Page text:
February 14, 2023

Policy and Pikas: Week 4 Legislative Update

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Last week marked the halfway point of the legislative session. So far, we’ve seen over 700 bills and resolutions introduced. Although we’ve enjoyed a relatively slow start to the session with the land management, transportation, and air/water issues we’ve been watching, we expect things to ramp up in the coming weeks. 

As the session winds down, lawmakers suspend the rules to bypass committees–meaning less time to vet bills and less time for public engagement. Your attention and actions will be as critical as ever. Follow Save Our Canyons on Facebook and Instagram (@saveourcanyons)–it's the fastest way to get updates about important meetings, petitions, and other actions. 

Here’s a look at last week, where we heard a presentation on why tree thinning won’t save the Great Salt Lake, saw a continued push for zero-fare transportation, and attended Nonprofit Day on the Hill, where we celebrated other amazing community organizations.

Salt Lake County Council Meeting on Tree Thinning

On February 7, the Salt Lake County Council invited a panel of experts to speak on water conservation and forest management. The presentation came in response to Councilwoman Dea Theodore’s (District 6) assertion that trees consume "trillions of gallons of water that would otherwise flow downstream to the Great Salt Lake.” 

Overall, there was considerable pushback to Councilwoman Theodore’s proposal. 

Ben Abbott, professor of ecosystem ecology at Brigham Young University (BYU), and Brian Brown, a master’s student at BYU, presented research showing the impact of forest thinning on water availability. Although the results were mostly inconclusive, forest thinning did show to actually reduce the amount of available water in some places with drier climates. Trees provide precious shade that reduces the amount of sunlight hitting the snow and, in turn, the rate of evaporation. Imagine hiking in the Wasatch Mountains on a sunny day and catching sweet reprieve under the shade of a tree. Now imagine if there was no shade at all–you’d probably melt too!

Laura Briefer, Director of SLC Department of Public Utilities, and Rebecca Hotze, District Ranger for the Salt Lake Ranger District (US Forest Service), spoke about the important role forest management plays in maintaining a healthy watershed. Overgrown forests increase the risk of wildfires, which could threaten the quantity and quality of water flowing out of the Wasatch Mountains.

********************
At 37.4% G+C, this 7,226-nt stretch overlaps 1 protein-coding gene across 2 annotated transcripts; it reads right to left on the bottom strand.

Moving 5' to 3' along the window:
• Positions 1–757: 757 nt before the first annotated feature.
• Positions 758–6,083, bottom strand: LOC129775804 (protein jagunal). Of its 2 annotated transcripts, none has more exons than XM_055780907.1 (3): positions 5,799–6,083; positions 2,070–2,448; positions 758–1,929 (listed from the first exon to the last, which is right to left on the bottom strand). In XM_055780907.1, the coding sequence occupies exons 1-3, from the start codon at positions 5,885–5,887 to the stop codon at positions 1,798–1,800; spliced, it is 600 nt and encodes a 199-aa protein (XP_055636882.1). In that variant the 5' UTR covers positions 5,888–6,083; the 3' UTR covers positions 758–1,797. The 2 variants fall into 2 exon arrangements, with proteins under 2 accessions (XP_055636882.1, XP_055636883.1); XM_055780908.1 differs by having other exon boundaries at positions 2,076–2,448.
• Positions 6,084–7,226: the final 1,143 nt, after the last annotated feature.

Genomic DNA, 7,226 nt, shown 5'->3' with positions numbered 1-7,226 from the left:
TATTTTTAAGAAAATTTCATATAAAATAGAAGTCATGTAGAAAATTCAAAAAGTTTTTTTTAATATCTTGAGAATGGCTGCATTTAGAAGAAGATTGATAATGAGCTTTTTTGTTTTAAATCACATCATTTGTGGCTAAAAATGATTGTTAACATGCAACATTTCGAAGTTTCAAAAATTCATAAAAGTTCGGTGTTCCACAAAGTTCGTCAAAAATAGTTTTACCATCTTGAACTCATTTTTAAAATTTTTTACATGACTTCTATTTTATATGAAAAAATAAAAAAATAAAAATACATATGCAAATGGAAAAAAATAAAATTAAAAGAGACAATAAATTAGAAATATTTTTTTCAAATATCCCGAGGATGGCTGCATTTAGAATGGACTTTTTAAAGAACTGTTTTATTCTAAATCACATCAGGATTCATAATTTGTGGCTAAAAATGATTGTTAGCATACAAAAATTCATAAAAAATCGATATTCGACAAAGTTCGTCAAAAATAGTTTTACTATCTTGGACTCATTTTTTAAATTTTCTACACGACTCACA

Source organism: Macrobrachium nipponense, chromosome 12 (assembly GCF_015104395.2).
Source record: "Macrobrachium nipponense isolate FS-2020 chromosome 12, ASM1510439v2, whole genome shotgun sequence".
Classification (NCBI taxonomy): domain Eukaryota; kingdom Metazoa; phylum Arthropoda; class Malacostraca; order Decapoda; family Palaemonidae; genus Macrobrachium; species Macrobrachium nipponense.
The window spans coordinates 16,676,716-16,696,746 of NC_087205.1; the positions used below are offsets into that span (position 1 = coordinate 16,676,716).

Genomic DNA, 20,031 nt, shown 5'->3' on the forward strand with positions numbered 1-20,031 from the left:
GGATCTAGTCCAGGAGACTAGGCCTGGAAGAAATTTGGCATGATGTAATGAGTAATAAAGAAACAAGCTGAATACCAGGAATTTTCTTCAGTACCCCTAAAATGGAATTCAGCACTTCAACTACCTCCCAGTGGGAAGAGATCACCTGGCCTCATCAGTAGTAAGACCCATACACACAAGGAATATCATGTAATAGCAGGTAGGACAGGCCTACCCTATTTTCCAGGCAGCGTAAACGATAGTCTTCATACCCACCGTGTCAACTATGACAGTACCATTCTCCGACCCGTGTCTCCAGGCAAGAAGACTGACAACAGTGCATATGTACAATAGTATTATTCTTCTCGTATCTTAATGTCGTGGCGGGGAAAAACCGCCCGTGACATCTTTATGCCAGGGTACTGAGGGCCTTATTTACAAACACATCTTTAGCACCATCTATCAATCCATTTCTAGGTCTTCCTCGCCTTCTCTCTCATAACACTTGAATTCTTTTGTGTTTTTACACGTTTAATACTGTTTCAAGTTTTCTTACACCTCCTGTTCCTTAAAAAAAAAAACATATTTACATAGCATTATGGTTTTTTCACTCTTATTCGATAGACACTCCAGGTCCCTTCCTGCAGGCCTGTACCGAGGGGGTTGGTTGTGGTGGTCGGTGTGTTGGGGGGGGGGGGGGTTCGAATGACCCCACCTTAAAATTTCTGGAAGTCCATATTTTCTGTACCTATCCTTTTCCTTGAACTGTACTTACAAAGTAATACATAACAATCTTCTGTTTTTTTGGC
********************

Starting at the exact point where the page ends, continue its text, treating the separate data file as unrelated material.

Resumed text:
The Great Salt Lake Strike Team, composed of researchers from the University of Utah, Utah State University, and various state agencies, released a timely report last week. The team explored policy options to restore the Great Salt Lake and concluded that the impact of tree thinning on the lake’s water inflows “is unclear and likely to be minimal.” 

The main takeaway? Proper forest management is critical to help prevent wildfires and support a healthy watershed, but it isn’t the silver bullet to saving our Great Salt Lake. Instead, we should focus our energy and dollars on conservation efforts.

Support Zero Fares for Cleaner Air 

Protecting the Wasatch Mountains is tied directly to public transportation. 

For example:

  • Improving traffic congestion in Big and Little Cottonwood Canyon by offering enhanced, year-round bus service (supplemented by measures like occupancy-based tolling) would reduce the number of vehicles on the road and, as a result, vehicle emissions. During the inversion a few weeks ago, breathing the air in Utah for 24 hours was comparable to smoking up to five cigarettes
  • Connecting communities west of I-15 with express public transit routes to the Wasatch Mountains would promote more equitable access to our public lands for all user groups and communities. 

The Salt Lake Valley continues to be “car-centric”, but we believe that can change through better public transportation options and lower fares. 

Senator Weiler requested a one-time appropriation of $25.5 million to fund a yearlong statewide zero-fare transit pilot program. The pilot program, which seeks to increase public transit ridership by 24-36%, is inspired by the Utah Transit Authority’s (UTA) Free Fare February in 2022. (UTA is currently offering ten zero fare days from February 12-21.)

During Free Fare February, the UTA bus (fixed routes, flex routes, and UVX), ski bus, TRAX, Frontrunner, UTA On Demand, and Paratransit were free for riders. UTA saw a 16% increase in ridership on weekdays and a 46% increase in ridership on weekends, across all modes of transit. February ridership also resulted in a significant decrease in vehicle source emissions. 

So far, Sen. Weiler’s request hasn’t been identified as a priority by the Executive Appropriations Committee. We encourage you to reach out to members of the committee and ask them to support the Statewide Zero Fare Transit Pilot Program. Our wonderful partners at HEAL Utah created a template you can use.


Traffic congestion, and our air quality, will continue to worsen unless the state invests in an accessible public transit system, both in terms of cost and proximity to riders. We all benefit from better public transit, including our mountains and canyons.

Nonprofit Day on the Hill 

On February 9, Save Our Canyons participated in Nonprofit Day on the Hill. We had a great time connecting with other nonprofits and celebrating all of the important work they do for our communities. We also enjoyed engaging with legislators and everyone who stopped by to learn about what we’ve been up to. Thank you for showing up! 




Pika Fact of the Week: While many pikas live in chilly alpine conditions, they can also survive at lower altitudes in deep, cool caves. Pikas have even been observed in the ice tubes of Lava Beds National Monument in California.

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